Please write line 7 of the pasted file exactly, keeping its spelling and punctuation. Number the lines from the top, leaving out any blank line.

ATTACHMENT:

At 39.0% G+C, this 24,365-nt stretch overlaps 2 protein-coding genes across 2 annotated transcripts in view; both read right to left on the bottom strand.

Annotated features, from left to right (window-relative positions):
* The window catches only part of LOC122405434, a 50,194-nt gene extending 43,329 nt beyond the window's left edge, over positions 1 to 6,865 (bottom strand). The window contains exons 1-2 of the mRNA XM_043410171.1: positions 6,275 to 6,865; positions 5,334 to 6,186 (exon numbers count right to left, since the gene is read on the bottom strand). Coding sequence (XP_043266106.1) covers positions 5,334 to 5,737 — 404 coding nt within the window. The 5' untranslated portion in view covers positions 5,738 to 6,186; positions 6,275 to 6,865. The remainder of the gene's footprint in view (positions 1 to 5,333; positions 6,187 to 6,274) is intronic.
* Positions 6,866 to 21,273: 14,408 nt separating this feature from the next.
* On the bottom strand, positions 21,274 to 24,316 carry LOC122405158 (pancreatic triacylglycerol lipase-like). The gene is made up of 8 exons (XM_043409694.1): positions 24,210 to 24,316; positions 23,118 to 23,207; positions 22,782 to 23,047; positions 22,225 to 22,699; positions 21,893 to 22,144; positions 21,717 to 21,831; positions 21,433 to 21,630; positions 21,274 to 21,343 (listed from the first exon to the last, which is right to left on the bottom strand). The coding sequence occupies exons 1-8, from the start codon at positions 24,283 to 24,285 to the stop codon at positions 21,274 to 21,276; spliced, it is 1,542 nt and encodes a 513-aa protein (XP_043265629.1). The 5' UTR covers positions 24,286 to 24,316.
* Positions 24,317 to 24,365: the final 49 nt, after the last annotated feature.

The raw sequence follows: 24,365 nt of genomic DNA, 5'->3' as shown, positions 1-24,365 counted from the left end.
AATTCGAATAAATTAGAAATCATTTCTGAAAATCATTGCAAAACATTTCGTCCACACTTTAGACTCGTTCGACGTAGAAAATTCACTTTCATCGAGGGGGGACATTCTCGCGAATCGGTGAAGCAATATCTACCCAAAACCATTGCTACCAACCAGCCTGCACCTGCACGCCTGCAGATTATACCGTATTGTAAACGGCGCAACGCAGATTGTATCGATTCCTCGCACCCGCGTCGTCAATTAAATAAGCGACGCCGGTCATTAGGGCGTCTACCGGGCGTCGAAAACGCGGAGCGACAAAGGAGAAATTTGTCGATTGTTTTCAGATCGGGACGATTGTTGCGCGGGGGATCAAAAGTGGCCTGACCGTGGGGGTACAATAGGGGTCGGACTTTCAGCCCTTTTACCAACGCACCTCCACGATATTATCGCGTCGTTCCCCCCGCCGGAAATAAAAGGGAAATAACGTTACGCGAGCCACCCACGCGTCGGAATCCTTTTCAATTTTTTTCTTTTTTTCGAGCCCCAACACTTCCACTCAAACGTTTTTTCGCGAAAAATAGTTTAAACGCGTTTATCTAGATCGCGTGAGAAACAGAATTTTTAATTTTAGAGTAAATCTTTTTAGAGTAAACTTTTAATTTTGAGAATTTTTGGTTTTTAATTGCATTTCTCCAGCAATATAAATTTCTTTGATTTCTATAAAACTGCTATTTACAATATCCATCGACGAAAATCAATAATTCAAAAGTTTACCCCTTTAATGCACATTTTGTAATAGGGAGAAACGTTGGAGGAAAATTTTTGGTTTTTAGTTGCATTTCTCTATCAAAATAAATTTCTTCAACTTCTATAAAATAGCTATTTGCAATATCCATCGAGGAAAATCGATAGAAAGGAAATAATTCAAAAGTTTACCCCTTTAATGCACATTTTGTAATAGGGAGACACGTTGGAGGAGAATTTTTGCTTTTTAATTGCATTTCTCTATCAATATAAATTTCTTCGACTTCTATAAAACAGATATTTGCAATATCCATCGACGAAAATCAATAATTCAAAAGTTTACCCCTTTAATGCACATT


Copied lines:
The raw sequence follows: 24,365 nt of genomic DNA, 5'->3' as shown, positions 1-24,365 counted from the left end.